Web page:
Provision, uptake and cost of cardiac rehabilitation programmes: improving services to under-represented groups
Authors: Beswick AD, Rees K, Griebsch I, Taylor FC, Burke M, West RR, Victory J, Brown J, Taylor RS, Ebrahim S
Journal: Health Technology Assessment Volume: 8 Issue: 41
Publication date: October 2004
Provision, uptake and cost of cardiac rehabilitation programmes: improving services to under-represented groups. Health Technol Assess 2004;8(41)
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To estimate UK need for outpatient cardiac rehabilitation, current provision and identification of patient groups not receiving services. To conduct a systematic review of literature on methods to improve uptake and adherence to cardiac rehabilitation. To estimate cost implications of increasing uptake of cardiac rehabilitation.
Hospital Episode Statistics (England). Hospital Inpatient Systems (Northern Ireland). Patients Episode Database for Wales. British Association for Cardiac Rehabilitation/British Heart Foundation surveys. Cardiac rehabilitation centres. Patients from general hospitals. Electronic databases.
The study analysed hospital discharge statistics to ascertain the population need for outpatient cardiac rehabilitation in the UK. Surveys of cardiac rehabilitation programmes were conducted to determine UK provision, uptake and audit activity, and to identify local interventions to improve uptake. Data were also examined from a trial estimating eligibility for cardiac rehabilitation and non-attendance. A systematic review of interventions to improve patient uptake, adherence and professional compliance in cardiac rehabilitation was conducted. Estimated costs of improving uptake were identified from national survey, systematic review and sampled cardiac rehabilitation programmes.
In England, Wales and Northern Ireland nearly 146,000 patients discharged from hospital with primary diagnosis of acute myocardial infarction, unstable angina or following revascularisation were potentially eligible for cardiac rehabilitation. In England in 2000, 45-67% of these patients were referred, with 27-41% attending outpatient cardiac rehabilitation. If all discharge diagnoses of ischaemic heart disease were considered, nearly 299,000 patients would be potentially eligible and in England rates of attendance and referral would be 22-33% and 13-20% respectively. Rates of referral and attendance were similar in Wales, but somewhat lower in Northern Ireland. It was found that referral and attendance of older people and women at cardiac rehabilitation tended to be low. It was also suggested that patients from ethnic minorities and those with angina or heart failure were less likely to be referred to or join programmes. A wide range of local interventions suggested awareness of the problem of uptake. In an NHS-funded randomised controlled trial, possibly representing more optimal protocol-led care, medical and nursing staff identified 73-81% of patients with acute myocardial infarction as eligible for cardiac rehabilitation. Excluded patients tended to be older with more severe presentation of cardiac disease. Experiences of patients suggested that uptake may be improved by addressing issues of motivation and relevance of rehabilitation to future well-being, co-morbidities, site and time of programme, transport and care for dependents. Systematic review of studies supported the use of letters, pamphlets or home visits to motivate patients and the use of trained lay visitors. Self-management techniques showed some value in promoting adherence to lifestyle changes. Studies examining professional compliance found that professional support for practice nurses may have value in the coordination of postdischarge care. Average costs in 2001 of cardiac rehabilitation to the health service per patient completing a cardiac rehabilitation programme were about GBP350 (staff only) and GBP490 (total). If services were modelled on an intermediate multidisciplinary configuration with three to five key staff, approximately 13% more patients could be treated with the same budget. Depending on staffing configuration an approximate 200-790% budget increase would be required to provide cardiac rehabilitation to all potentially eligible patients.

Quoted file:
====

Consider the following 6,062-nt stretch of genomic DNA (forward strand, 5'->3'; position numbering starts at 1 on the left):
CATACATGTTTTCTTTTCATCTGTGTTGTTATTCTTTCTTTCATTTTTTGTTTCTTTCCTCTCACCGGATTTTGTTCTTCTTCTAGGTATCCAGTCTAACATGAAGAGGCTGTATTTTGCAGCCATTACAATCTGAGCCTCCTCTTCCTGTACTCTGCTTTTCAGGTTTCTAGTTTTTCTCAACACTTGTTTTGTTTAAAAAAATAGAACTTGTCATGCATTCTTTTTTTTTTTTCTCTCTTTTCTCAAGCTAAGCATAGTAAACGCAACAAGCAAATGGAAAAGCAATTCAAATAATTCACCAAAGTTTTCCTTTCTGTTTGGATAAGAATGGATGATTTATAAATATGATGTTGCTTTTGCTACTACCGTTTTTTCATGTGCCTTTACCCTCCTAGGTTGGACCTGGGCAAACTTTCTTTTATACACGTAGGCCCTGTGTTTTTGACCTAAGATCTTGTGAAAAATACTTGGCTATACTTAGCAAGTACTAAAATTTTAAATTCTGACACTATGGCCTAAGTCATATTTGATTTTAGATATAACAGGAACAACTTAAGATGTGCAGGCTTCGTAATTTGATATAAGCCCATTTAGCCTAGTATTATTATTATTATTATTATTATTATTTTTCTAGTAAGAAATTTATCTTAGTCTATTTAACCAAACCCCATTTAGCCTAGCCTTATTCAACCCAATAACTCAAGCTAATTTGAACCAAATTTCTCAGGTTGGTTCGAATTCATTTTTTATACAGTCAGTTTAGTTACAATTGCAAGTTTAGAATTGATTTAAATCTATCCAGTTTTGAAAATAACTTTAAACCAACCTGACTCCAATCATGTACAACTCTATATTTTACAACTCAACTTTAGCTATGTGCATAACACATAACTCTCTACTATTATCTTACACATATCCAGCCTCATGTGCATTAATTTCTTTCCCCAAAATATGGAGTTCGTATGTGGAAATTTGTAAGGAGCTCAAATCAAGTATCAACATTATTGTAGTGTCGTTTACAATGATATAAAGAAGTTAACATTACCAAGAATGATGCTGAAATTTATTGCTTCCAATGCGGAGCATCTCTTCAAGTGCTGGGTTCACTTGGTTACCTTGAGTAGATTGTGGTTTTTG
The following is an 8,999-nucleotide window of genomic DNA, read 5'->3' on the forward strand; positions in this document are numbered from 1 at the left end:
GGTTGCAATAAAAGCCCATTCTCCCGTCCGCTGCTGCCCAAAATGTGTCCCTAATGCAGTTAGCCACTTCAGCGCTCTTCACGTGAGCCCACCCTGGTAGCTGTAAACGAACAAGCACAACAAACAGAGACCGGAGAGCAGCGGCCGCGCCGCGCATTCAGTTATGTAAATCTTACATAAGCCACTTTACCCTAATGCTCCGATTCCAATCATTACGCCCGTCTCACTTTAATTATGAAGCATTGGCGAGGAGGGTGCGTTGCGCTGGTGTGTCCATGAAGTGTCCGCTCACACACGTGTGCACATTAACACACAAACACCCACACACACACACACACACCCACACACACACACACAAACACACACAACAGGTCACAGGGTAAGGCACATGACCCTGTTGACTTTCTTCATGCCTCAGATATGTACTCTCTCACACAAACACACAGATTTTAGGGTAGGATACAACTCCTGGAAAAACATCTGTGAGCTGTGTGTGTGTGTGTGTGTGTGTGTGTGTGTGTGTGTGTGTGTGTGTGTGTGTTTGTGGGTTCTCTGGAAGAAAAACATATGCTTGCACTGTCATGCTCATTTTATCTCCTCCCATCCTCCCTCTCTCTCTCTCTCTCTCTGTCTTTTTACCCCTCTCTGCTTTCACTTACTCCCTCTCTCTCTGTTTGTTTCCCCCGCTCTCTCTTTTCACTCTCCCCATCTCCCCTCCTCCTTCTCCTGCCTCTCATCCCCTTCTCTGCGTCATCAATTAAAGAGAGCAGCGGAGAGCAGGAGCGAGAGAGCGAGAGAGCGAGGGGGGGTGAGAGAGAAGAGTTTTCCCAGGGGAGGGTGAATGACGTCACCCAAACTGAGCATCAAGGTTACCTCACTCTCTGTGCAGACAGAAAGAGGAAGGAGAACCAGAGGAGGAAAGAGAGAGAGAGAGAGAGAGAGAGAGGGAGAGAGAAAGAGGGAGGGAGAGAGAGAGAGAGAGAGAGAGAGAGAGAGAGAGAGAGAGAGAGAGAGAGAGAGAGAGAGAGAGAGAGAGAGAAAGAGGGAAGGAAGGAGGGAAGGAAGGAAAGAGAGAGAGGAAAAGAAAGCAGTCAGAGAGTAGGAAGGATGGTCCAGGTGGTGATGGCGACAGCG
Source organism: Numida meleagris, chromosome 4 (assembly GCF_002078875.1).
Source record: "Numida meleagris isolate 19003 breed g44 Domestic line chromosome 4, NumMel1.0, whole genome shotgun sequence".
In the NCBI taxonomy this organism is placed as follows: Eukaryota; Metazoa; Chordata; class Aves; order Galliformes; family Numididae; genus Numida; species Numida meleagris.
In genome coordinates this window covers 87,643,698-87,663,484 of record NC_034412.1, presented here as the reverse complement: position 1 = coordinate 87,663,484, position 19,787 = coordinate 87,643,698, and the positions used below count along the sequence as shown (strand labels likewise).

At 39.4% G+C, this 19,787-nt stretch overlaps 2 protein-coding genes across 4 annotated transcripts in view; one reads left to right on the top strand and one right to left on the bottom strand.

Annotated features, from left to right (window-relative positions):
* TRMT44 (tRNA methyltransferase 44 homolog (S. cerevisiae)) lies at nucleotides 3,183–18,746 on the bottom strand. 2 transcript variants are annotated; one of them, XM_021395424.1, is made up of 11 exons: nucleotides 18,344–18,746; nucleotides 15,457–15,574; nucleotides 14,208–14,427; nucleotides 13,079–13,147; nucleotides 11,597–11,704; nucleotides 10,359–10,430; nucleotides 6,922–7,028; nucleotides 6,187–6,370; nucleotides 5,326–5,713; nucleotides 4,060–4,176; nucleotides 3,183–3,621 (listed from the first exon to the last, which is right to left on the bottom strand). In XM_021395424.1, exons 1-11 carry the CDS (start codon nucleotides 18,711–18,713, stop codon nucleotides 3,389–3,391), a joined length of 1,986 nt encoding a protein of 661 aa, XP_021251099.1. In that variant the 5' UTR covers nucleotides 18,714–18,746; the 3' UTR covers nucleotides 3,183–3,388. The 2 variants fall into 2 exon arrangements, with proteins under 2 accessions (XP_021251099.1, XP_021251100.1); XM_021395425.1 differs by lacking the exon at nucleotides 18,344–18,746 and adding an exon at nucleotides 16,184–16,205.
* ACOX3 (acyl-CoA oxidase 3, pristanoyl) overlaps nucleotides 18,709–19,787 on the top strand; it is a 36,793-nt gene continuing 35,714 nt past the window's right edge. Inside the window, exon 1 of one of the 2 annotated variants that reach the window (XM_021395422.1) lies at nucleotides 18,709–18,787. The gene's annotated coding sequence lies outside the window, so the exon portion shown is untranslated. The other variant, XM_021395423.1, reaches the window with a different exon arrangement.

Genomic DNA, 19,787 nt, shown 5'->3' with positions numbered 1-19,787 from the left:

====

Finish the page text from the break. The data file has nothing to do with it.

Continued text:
Provision of outpatient cardiac rehabilitation in the UK is low and little is known about the capacity of cardiac rehabilitation centres to increase this provision. There is an uncoordinated approach to audit data collection and few interventions aimed at improving the situation have been formally evaluated. Motivational communications and trained lay volunteers may improve uptake of cardiac rehabilitation, as may self-management techniques. Experience of low-cost interventions and good practice exists within rehabilitation centres, although cost information frequently is not reported. Increased provision of outpatient cardiac rehabilitation will require extra resources. Further trials are required to compare the cost-effectiveness of comprehensive multidisciplinary rehabilitation with simpler outpatient programmes, also research is needed into economic and patient preference studies of the effects of different methods of using increased funding for cardiac rehabilitation. An evaluation of a range of interventions to promote attendance in all patients and under-represented groups would also be useful. The development of standards is suggested for audit methods and for eligibility criteria, as well as regular and comprehensive data collection to estimate the need for and provision of cardiac rehabilitation. Further areas for intervention could be identified through qualitative studies, and the extension of low-cost interventions and good practice within rehabilitation centres. Regularly updated systematic reviews of relevant literature would also be useful.